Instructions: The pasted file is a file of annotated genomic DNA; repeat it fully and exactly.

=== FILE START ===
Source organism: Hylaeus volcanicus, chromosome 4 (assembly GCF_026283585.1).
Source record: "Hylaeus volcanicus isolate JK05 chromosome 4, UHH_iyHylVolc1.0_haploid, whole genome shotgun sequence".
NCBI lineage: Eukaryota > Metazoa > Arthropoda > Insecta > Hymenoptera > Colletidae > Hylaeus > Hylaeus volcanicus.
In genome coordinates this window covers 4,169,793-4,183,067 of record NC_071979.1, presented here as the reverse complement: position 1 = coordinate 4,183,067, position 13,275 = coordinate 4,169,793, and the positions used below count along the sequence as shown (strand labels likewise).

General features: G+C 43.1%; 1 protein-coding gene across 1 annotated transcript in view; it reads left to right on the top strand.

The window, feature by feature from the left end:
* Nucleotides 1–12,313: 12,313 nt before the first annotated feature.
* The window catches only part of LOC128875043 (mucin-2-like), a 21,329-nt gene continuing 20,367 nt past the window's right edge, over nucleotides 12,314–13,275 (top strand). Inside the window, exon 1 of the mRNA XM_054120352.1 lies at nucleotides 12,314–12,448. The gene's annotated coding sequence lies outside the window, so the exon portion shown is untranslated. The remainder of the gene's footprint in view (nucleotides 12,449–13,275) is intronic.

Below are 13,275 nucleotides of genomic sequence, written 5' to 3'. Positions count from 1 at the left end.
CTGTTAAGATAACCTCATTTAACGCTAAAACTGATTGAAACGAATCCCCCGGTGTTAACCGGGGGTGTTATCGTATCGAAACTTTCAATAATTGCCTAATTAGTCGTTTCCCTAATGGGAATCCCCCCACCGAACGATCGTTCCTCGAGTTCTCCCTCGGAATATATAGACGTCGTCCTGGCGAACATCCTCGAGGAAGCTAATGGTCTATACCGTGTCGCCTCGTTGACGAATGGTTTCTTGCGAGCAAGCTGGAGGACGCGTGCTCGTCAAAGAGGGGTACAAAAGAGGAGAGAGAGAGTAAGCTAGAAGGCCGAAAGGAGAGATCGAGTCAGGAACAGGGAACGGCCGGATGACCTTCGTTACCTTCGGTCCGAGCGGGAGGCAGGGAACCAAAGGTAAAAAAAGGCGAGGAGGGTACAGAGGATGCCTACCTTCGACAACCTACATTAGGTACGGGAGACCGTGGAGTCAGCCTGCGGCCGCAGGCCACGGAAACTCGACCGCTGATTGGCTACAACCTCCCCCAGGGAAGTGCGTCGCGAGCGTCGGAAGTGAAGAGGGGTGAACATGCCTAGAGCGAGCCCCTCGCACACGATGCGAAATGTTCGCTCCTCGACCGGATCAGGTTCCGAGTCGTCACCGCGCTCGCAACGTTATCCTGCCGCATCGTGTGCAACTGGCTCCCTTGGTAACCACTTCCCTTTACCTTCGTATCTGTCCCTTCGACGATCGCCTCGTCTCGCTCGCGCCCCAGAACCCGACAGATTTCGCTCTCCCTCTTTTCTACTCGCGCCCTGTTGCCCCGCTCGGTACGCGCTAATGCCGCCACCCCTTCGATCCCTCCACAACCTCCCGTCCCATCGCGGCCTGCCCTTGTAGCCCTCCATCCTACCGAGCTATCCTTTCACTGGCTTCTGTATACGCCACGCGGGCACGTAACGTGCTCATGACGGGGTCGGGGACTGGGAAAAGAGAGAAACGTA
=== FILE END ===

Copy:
Source organism: Hylaeus volcanicus, chromosome 4 (assembly GCF_026283585.1).
Source record: "Hylaeus volcanicus isolate JK05 chromosome 4, UHH_iyHylVolc1.0_haploid, whole genome shotgun sequence".
NCBI lineage: Eukaryota > Metazoa > Arthropoda > Insecta > Hymenoptera > Colletidae > Hylaeus > Hylaeus volcanicus.
In genome coordinates this window covers 4,169,793-4,183,067 of record NC_071979.1, presented here as the reverse complement: position 1 = coordinate 4,183,067, position 13,275 = coordinate 4,169,793, and the positions used below count along the sequence as shown (strand labels likewise).

General features: G+C 43.1%; 1 protein-coding gene across 1 annotated transcript in view; it reads left to right on the top strand.

The window, feature by feature from the left end:
* Nucleotides 1–12,313: 12,313 nt before the first annotated feature.
* The window catches only part of LOC128875043 (mucin-2-like), a 21,329-nt gene continuing 20,367 nt past the window's right edge, over nucleotides 12,314–13,275 (top strand). Inside the window, exon 1 of the mRNA XM_054120352.1 lies at nucleotides 12,314–12,448. The gene's annotated coding sequence lies outside the window, so the exon portion shown is untranslated. The remainder of the gene's footprint in view (nucleotides 12,449–13,275) is intronic.

Below are 13,275 nucleotides of genomic sequence, written 5' to 3'. Positions count from 1 at the left end.
CTGTTAAGATAACCTCATTTAACGCTAAAACTGATTGAAACGAATCCCCCGGTGTTAACCGGGGGTGTTATCGTATCGAAACTTTCAATAATTGCCTAATTAGTCGTTTCCCTAATGGGAATCCCCCCACCGAACGATCGTTCCTCGAGTTCTCCCTCGGAATATATAGACGTCGTCCTGGCGAACATCCTCGAGGAAGCTAATGGTCTATACCGTGTCGCCTCGTTGACGAATGGTTTCTTGCGAGCAAGCTGGAGGACGCGTGCTCGTCAAAGAGGGGTACAAAAGAGGAGAGAGAGAGTAAGCTAGAAGGCCGAAAGGAGAGATCGAGTCAGGAACAGGGAACGGCCGGATGACCTTCGTTACCTTCGGTCCGAGCGGGAGGCAGGGAACCAAAGGTAAAAAAAGGCGAGGAGGGTACAGAGGATGCCTACCTTCGACAACCTACATTAGGTACGGGAGACCGTGGAGTCAGCCTGCGGCCGCAGGCCACGGAAACTCGACCGCTGATTGGCTACAACCTCCCCCAGGGAAGTGCGTCGCGAGCGTCGGAAGTGAAGAGGGGTGAACATGCCTAGAGCGAGCCCCTCGCACACGATGCGAAATGTTCGCTCCTCGACCGGATCAGGTTCCGAGTCGTCACCGCGCTCGCAACGTTATCCTGCCGCATCGTGTGCAACTGGCTCCCTTGGTAACCACTTCCCTTTACCTTCGTATCTGTCCCTTCGACGATCGCCTCGTCTCGCTCGCGCCCCAGAACCCGACAGATTTCGCTCTCCCTCTTTTCTACTCGCGCCCTGTTGCCCCGCTCGGTACGCGCTAATGCCGCCACCCCTTCGATCCCTCCACAACCTCCCGTCCCATCGCGGCCTGCCCTTGTAGCCCTCCATCCTACCGAGCTATCCTTTCACTGGCTTCTGTATACGCCACGCGGGCACGTAACGTGCTCATGACGGGGTCGGGGACTGGGAAAAGAGAGAAACGTA